Visitors to Faerie find that Time there is subjective, disengaged from real-world clocks and Calendars. Years of Revel or Bondage may occupy one night or one instant of normal time; or years may pass outside during a perceived (> Perception) brief visit. The first situation suggests a time Polder where in the extreme case no real time passes. Examples are: C S Lewis's Narnia series, where a decades-long visit to the Secondary World compresses into moments of Earthly time (and, conversely, an Earth year corresponds to many Narnian centuries); J G Ballard's "The Garden of Time" (1962), whose Magic flowers can, while they last, be plucked to turn back oncoming Thinning and doom; and Michael Scott Rohan's The Lord of Middle Air (1994), whose callow protagonist matures and fights long wars in Faerie, only to return at the instant he left. Non-Faerie variations may treat time as Illusion: Jurgen's entire year of adventures is cancelled and converted to Dream in James Branch Cabell's Jurgen (1919); Jorge Luis Borges's "The Secret Miracle" (1943) pauses time for the protagonist in a manner invisible to outsiders. The Third Policeman (1967) by Flann O'Brien has a region called "eternity" where time continues but one does not age, nor (a special convenience) need to shave. Time polders are parodied in Michael Swanwick's The Iron Dragon's Daughter (1993 UK), where real-world time does not pass for visitors to an enchanted shopping mall.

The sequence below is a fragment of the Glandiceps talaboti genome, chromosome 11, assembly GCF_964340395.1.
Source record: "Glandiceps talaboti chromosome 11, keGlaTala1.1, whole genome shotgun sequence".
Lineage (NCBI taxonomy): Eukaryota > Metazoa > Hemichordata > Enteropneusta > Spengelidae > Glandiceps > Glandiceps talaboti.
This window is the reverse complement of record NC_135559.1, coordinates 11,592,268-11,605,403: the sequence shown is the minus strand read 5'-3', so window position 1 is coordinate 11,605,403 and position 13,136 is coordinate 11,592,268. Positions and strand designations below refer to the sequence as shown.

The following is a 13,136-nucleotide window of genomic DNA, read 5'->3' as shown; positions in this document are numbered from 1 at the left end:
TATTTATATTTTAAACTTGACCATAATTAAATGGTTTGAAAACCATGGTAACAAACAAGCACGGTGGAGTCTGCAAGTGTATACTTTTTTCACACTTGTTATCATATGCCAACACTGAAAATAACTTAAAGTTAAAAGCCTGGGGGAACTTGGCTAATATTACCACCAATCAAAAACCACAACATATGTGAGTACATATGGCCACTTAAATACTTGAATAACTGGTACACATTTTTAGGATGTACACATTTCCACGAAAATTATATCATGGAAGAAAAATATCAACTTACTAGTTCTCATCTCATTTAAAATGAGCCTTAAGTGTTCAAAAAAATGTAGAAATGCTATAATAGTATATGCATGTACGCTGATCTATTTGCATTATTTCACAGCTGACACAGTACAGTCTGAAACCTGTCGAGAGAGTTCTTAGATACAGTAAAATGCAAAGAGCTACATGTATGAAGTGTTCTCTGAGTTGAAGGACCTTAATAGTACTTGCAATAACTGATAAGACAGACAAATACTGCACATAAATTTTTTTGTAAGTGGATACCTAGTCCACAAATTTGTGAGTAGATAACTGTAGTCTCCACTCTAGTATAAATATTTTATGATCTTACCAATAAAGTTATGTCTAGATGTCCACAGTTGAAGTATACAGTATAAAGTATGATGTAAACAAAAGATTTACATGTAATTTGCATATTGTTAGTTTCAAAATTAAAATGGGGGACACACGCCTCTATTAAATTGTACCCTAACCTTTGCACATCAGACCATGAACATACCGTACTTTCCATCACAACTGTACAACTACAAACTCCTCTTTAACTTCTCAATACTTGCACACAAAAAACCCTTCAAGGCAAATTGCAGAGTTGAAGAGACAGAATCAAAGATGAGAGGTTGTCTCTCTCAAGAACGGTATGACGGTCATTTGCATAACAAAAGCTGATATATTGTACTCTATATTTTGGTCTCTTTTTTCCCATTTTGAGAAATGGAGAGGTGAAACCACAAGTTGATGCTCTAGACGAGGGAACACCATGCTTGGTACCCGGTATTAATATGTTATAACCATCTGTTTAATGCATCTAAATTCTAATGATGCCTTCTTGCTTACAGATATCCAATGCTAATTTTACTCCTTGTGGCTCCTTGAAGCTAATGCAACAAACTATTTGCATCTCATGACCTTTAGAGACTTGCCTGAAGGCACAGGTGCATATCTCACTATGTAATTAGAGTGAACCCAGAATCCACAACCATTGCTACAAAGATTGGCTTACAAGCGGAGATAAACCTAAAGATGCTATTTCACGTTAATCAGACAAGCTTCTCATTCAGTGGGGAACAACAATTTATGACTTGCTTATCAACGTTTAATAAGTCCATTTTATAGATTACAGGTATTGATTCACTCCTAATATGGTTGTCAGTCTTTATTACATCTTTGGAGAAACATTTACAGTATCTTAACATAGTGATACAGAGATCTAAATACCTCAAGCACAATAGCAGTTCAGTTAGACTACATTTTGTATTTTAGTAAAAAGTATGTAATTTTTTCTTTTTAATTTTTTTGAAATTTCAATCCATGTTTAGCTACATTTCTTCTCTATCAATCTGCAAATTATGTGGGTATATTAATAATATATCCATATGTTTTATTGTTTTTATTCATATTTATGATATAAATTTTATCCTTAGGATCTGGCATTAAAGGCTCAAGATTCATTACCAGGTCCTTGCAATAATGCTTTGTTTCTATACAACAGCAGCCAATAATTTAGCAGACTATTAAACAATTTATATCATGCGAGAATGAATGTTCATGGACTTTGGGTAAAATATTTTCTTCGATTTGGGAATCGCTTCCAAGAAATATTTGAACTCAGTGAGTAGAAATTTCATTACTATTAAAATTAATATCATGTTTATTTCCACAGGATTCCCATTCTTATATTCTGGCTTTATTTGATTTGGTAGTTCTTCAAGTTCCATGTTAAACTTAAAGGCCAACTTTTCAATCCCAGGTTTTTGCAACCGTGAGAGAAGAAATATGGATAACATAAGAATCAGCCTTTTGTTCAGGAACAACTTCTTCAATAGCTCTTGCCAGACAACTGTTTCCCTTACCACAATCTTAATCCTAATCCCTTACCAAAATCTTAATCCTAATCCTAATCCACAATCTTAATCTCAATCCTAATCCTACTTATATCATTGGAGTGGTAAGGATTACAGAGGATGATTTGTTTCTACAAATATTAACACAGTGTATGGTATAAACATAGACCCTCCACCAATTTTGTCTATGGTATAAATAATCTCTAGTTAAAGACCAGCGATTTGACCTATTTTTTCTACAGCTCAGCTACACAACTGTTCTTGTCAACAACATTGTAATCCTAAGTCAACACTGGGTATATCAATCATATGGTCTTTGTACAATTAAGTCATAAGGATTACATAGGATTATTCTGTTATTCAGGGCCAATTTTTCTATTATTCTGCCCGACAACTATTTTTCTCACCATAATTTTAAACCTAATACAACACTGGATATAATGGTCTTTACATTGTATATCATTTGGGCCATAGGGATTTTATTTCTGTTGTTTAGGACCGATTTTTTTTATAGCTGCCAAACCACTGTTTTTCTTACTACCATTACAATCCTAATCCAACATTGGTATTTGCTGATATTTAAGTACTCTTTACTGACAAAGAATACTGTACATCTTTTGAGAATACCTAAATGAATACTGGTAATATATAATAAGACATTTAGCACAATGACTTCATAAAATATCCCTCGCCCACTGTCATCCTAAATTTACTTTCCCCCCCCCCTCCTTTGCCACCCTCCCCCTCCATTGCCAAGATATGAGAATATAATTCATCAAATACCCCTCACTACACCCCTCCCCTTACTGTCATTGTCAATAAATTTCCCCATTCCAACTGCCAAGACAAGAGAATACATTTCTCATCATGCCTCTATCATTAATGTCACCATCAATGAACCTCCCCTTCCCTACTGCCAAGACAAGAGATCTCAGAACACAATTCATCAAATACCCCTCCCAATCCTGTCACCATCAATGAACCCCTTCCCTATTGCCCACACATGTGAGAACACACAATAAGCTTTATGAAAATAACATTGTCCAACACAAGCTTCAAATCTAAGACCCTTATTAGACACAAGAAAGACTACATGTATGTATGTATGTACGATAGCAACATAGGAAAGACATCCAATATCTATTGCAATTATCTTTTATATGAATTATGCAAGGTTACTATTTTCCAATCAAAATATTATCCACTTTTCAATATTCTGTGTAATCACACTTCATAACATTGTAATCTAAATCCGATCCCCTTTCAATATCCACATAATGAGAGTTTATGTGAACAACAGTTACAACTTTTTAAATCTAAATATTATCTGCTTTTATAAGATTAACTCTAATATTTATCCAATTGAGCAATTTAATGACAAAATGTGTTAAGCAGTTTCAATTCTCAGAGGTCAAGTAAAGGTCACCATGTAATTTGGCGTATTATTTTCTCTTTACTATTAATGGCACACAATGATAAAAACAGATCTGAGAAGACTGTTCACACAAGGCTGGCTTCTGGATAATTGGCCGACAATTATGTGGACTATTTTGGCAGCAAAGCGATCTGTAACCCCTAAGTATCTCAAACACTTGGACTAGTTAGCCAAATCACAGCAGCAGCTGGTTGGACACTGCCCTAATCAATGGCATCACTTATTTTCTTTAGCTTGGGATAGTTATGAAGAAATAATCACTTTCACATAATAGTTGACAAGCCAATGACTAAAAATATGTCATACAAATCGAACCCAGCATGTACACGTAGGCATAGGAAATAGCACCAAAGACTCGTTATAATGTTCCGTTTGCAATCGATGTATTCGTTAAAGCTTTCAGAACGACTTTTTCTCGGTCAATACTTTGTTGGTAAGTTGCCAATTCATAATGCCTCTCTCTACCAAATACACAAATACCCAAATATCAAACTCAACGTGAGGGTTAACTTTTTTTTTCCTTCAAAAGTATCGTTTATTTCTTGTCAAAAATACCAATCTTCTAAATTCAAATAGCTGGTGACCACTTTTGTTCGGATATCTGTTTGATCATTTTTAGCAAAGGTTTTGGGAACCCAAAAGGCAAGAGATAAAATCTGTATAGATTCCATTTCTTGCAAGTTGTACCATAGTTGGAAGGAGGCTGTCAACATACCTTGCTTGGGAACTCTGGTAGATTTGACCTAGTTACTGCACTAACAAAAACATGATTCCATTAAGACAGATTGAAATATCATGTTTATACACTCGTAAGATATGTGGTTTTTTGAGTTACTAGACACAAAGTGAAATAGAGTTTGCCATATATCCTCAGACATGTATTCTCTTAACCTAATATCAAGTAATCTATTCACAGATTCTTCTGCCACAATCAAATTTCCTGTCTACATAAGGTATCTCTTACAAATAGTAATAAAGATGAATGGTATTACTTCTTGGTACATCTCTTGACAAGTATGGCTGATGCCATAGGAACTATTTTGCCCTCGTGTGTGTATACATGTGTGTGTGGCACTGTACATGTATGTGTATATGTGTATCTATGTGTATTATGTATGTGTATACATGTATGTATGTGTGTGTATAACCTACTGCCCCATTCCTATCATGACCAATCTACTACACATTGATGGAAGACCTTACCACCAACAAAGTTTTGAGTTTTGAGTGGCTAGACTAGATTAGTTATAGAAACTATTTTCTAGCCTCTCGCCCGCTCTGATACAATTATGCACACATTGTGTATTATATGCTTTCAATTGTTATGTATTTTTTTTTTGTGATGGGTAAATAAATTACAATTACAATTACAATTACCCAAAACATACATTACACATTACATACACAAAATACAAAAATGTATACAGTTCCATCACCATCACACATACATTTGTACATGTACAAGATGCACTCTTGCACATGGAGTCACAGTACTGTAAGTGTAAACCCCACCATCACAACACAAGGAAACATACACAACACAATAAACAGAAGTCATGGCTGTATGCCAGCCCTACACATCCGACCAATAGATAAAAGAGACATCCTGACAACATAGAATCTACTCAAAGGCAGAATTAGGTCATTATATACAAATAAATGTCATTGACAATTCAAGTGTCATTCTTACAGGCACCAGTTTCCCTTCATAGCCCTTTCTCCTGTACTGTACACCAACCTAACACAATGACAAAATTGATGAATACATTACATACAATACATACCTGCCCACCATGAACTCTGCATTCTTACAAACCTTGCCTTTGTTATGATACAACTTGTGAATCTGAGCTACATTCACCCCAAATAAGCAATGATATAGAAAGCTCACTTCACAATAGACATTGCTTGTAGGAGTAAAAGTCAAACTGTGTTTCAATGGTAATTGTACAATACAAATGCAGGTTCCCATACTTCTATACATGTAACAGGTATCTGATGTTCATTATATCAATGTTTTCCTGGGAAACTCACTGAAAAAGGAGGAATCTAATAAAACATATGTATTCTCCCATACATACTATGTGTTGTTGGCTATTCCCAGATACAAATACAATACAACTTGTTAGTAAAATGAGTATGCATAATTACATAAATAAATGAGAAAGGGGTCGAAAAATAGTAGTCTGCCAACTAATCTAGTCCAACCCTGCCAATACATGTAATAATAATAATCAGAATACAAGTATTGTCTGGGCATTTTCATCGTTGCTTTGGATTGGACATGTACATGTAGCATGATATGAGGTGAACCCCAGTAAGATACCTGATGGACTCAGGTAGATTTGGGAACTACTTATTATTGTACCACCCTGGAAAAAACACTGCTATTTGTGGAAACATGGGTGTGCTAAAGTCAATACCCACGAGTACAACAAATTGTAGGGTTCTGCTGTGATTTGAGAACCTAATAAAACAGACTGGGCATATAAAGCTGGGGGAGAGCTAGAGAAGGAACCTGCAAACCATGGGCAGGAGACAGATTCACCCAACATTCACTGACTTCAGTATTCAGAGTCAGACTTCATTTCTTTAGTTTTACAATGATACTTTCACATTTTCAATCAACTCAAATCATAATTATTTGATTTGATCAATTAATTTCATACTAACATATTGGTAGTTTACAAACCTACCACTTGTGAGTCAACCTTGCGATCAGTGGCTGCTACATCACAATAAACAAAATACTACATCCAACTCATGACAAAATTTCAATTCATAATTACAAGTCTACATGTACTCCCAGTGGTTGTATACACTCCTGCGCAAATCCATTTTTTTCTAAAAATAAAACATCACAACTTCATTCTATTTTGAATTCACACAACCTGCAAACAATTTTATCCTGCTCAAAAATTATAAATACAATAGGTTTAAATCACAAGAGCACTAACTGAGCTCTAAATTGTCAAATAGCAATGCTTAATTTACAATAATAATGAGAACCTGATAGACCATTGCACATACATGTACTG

The second and commoner form of Faerie time-slippage, where real time passes unnoticed, is likely to be harrowing. J M Barrie's play Mary Rose (performed 1920; 1924) recognizes this as the eponymous heroine returns unchanged to her 25-years-older husband and child; but Brigadoon (1954) accentuates the positive by avoiding the painful issue of long-delayed return. James Stephens's In the Land of Youth (1924) toys with reasons for the magic world's differing time flow. Poul Anderson suggests a practical application in Three Hearts and Three Lions (1961), when Elves plan to entertain the protagonist Underground for a night which will be a century, preventing his interference in current events. Ursula K Le Guin's "The Dowry of the Angyar" (1964; vt "Semley's Necklace") adds a cruel Technofantasy justification: here a night-long journey with Goblin-folk takes 16 years because, unknown to the victim, this is relativistic spaceflight. The stolen child Lilac, caught out of time in John Crowley's Little, Big (1981), is briefly glimpsed asleep on Father Time's lap.